The Einstein Aging Study (EAS) renewal will explore risk factors and underlying biological mechanisms of age-related cognitive and locomotor dysfunction in a community residing elderly cohort. Cognitive decline and dementia are multifactorial in their clinical expression and underlying pathology. At post-mortem, individuals may exhibit combinations of Alzheimer's pathology, ischemic lesions, and hippocampal sclerosis (HpScI), among other pathologies. These observations, coupled with strong preliminary data, have led us to a broader exploration of risk factors and biological pathways that influence quantitative indices of cognitive and locomotor decline and risk of dementia. We have shown that measures of pain, stress, salivary Cortisol, vascular risk, and locomotion are inter-related, remediable, and that they independently predict cognitive decline and dementia. This proposal examines the influence glucocorticoid and vascular mechanisms on cognitive and locomotor status and decline and on related brain substrates. Both glucocorticoid dysregulation and vascular disease influence brain regions involved in cognitive and locomotor function. We propose four thematically integrated Projects supported by five Cores using a shared community sample. Project 1 will assess the role of the pain and stress in cognitive decline and dementia and the mediating role of glucocorticoid dysregulation. Project 2 will obtain measures of microvascular structure (standard grading of retinal photographs) and function (vascular reactivity to C02 challenge measured by Transcranial Doppler) to test the hypothesis that microvascular disease and cerebral hypoperfusion precede cognitive decline. Project 3 will assess simple and complex locomotor function in relationship to the pathways that lead to cognitive decline, and their role in predicting cognitive and functional outcomes. Project 4 will assess the role of progranulin (GRN) deficiency in the development of hippocampal pathology in humans and in transgenic mice subjected to restraint stress. GRN deficiency may modify the influence of pain, stress, glucocorticoids, and vascular disease on cognitive status and neurodegeneration. Together, these Projects will help disentangle the multifactorial processes that lead to cognitive and locomotor decline and dementia.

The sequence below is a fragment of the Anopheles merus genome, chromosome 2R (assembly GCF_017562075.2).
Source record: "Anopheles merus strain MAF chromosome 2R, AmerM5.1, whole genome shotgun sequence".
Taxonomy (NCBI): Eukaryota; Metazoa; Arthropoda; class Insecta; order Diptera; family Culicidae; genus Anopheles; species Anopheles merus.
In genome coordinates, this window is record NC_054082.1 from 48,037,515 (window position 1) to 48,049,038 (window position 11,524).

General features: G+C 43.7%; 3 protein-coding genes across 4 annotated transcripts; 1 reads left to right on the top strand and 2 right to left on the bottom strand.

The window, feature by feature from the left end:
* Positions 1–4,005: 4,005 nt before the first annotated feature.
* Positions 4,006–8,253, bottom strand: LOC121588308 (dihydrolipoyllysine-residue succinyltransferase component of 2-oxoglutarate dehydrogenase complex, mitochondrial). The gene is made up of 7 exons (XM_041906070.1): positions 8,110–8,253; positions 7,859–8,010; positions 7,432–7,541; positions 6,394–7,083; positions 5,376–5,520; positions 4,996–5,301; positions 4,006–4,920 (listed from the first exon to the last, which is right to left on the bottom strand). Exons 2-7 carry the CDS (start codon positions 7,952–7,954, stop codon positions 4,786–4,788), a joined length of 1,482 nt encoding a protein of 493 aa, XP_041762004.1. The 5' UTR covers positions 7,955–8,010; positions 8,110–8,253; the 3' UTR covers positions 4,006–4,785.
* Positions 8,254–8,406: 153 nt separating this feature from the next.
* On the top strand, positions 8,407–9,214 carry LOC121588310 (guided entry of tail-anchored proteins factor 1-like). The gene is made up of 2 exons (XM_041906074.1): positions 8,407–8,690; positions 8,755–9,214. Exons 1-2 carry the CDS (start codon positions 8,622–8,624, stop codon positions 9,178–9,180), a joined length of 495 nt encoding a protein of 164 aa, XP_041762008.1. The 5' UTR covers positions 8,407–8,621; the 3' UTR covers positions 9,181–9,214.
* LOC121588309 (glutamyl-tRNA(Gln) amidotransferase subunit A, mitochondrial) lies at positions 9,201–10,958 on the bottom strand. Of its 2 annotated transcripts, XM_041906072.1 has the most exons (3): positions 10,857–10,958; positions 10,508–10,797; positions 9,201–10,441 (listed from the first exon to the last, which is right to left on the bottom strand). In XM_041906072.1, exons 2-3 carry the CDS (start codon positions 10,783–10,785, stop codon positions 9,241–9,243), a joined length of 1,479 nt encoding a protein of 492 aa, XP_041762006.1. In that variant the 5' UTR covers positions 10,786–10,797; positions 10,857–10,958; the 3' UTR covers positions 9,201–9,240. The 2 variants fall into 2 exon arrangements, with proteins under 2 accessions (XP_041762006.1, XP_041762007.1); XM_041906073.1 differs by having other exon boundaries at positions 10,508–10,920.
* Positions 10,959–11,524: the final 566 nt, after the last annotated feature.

Better understanding of the interrelationships of vascular factors, pain and stress pathways, and cognitive and locomotor function will elucidate targets for the prevention of dementia and suggestin possible avenues for remediation.
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